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Spintronics: A New Way To Store Digital Data

Semiconductor computer chips like this one rely on electricity -- positive or negative charges -- to store data. Using high power magnets in a lab, researchers have developed a new way to store data in the spin of an atom's nucleus.
Semiconductor computer chips like this one rely on electricity -- positive or negative charges -- to store data. Using high power magnets in a lab, researchers have developed a new way to store data in the spin of an atom's nucleus.

Scientists at the University of Utah have taken an important step toward the day when digital information can be stored in the spin of an atom's nucleus, rather than as an electrical charge in a semiconductor.

The scientists' setup requires powerful magnets and can only be operated at minus 454 degrees Fahrenheit, so don't expect to see spin memory on the shelf at a computer store anytime soon.

Christoph Boehme, an associate professor at the University of Utah, says the most important thing he and his team have done is show that it's possible to store information in spin and read it rather easily.

Here's how they did it: First, they used a strong magnetic field to make sure all their atoms were pointing in the same direction. Then they measured which way the nucleus of an atom was spinning. Physicists don't talk about spinning clockwise or counterclockwise -- they call the spins either up or down.

"This up and down can now represent information," says Boehme. "An up means a one, and a down means a zero."

Storing and manipulating these zeroes and ones -- bits, in computer parlance -- is at the heart of how computers work. Today, those zeroes and ones are stored using electric charge -- positive or negative. In the future, things might be different.

"Instead of electronics, people want to use spins and build spintronics, and if you do so, you need to be able to store information," says Boehme.

'Multiple Universes'

As they report in the journal Science, they were able to store information in spins for nearly two minutes. But that wasn't the key achievement.

"The main focus of our study was to show you could read it with an electronic device," he says. In other words, they could use conventional electronics to read out the stored memory. Spintronics has some advantages over electronics. In theory, spin memory should be faster and take less energy to run than electronic memory.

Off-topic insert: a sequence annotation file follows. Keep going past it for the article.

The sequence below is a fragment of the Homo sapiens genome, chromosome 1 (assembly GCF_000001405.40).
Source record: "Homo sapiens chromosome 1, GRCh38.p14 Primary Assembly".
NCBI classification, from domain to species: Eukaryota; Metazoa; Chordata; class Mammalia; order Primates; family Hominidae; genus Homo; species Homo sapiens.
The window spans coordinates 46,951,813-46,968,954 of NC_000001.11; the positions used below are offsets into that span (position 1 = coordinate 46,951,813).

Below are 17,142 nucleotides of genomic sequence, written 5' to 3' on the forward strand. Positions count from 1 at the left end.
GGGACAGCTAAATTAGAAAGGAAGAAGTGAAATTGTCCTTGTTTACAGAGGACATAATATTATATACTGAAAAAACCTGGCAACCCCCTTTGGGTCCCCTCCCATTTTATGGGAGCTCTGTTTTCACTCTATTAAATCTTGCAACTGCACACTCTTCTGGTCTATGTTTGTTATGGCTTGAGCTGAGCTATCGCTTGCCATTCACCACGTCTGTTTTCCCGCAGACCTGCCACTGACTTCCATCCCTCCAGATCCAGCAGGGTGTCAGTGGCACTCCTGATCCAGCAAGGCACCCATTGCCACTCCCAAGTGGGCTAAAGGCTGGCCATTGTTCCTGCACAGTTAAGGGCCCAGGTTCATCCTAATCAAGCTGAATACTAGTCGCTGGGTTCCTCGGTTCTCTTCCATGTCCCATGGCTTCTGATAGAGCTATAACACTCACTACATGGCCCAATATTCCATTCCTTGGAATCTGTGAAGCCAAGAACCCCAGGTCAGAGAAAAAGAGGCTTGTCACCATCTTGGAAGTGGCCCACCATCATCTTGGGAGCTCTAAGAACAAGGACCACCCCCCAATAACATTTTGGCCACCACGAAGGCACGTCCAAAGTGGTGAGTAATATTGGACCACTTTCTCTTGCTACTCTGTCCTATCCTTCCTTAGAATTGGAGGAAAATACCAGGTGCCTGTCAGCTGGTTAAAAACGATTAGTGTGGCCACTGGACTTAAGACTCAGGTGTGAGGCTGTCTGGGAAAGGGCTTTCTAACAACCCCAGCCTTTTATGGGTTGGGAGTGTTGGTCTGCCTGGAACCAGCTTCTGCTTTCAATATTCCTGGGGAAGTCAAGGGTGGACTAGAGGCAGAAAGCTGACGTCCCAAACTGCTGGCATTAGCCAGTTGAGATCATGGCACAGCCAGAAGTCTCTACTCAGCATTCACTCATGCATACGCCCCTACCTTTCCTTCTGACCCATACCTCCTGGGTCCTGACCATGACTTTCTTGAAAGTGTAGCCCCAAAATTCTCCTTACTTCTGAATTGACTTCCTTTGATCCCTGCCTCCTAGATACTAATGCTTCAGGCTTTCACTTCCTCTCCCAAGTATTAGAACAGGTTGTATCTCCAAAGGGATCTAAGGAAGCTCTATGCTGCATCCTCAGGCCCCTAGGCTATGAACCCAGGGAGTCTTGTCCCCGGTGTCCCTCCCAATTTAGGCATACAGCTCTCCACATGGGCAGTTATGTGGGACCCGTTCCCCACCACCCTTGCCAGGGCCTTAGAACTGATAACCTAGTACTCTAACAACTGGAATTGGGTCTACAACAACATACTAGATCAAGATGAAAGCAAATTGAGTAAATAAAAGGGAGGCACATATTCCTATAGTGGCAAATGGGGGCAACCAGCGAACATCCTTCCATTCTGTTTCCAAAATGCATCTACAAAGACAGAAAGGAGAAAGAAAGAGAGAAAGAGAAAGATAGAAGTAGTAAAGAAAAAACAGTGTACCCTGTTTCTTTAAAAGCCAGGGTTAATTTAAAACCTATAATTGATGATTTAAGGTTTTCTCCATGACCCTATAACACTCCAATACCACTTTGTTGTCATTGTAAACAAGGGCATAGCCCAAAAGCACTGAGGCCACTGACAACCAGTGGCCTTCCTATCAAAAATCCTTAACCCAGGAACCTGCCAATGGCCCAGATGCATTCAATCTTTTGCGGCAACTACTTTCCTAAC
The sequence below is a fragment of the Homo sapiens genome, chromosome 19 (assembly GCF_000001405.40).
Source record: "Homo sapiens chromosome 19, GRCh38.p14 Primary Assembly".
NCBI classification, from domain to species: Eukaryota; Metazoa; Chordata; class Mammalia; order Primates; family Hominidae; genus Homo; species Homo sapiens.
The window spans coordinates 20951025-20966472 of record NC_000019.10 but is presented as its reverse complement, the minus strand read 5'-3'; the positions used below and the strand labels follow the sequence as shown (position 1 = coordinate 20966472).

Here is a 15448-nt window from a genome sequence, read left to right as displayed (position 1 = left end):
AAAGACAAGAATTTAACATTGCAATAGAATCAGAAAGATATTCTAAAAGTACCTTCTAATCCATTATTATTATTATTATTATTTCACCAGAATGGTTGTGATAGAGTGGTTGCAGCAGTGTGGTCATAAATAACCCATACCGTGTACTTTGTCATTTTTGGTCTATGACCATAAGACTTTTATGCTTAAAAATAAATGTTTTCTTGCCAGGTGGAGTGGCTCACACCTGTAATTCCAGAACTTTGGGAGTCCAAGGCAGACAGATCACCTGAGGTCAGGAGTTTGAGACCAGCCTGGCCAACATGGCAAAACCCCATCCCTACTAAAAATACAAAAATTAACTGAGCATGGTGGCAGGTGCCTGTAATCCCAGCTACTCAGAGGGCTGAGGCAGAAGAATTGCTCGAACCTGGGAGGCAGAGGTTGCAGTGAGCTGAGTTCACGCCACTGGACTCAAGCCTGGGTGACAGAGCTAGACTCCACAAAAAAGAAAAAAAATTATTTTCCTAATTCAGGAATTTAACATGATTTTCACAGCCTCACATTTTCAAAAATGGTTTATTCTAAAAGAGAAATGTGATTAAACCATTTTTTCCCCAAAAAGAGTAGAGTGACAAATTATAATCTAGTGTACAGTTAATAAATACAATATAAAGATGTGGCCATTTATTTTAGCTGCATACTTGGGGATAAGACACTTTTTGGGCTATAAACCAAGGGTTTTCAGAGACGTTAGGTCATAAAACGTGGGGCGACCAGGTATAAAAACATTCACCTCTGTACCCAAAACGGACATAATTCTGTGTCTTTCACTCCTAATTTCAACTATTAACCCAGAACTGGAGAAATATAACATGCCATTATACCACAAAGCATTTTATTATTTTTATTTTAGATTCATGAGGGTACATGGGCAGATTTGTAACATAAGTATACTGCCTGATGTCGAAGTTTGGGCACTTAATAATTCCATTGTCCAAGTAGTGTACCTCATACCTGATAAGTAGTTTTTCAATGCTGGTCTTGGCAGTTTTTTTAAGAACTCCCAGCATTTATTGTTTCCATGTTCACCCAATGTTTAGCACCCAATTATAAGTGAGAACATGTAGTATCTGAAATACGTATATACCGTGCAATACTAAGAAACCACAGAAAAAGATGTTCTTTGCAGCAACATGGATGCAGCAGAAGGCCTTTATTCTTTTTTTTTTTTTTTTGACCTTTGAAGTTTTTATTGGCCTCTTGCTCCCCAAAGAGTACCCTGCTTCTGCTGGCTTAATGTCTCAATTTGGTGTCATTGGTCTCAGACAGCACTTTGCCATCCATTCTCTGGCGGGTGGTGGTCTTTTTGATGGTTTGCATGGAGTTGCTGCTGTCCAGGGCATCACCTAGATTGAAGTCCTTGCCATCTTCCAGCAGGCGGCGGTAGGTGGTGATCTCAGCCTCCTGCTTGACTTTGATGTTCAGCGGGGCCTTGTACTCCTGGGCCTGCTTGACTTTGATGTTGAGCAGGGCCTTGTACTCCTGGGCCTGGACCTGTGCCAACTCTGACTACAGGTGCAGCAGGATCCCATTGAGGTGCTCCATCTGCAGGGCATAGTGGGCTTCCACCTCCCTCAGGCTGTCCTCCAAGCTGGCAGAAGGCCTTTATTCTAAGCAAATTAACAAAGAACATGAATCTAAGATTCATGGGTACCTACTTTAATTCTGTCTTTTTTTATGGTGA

Now, Boehme is working with conventional bits of information. But because he's working with atoms, the setup can take you into the mind-bending world of quantum information. Quantum physics is all about how atoms work.

"In quantum information, I can have a bit which is zero and one at the same time," says John Morton, a physicist at the University of Oxford in England. This idea of being in two places at once is hard to explain. Morton says one way to think about it is to imagine there are multiple universes out there.

"Whenever quantum mechanics allows something to exist in two states at the same time, the universe splits," says Morton, "and you have a universe where it's one thing and a universe where it's in the other state. You can along those lines think about a quantum computer as many parallel computers running in different universes."

And as long as you can get those universes to talk with another, then you have a very, very powerful computer.

The Magic Of Quantum Computing

Now, don't feel bad if you're not quite getting why quantum computing is such a desirable thing to have.

"It's not an easy one to explain," says Stephen Lyon, a professor of electrical engineering at Princeton University. He and his colleagues are always trying to entice undergraduates to go into the field of quantum computing.

"The approach we've been taking is to say, if you think of a number between one and four, with a quantum computer you could know the number every time with only a single guess. That doesn't at all tell you how it works, but it does tell you that there's something in there that's kind of different from what most people are used to," says Lyon."It's kind of magical."

Of course it's not really magical -- it's physics. Weird physics, but physics.

Copyright 2020 NPR. To see more, visit https://www.npr.org.

Joe Palca is a science correspondent for NPR. Since joining NPR in 1992, Palca has covered a range of science topics — everything from biomedical research to astronomy. He is currently focused on the eponymous series, "Joe's Big Idea." Stories in the series explore the minds and motivations of scientists and inventors. Palca is also the founder of NPR Scicommers – A science communication collective.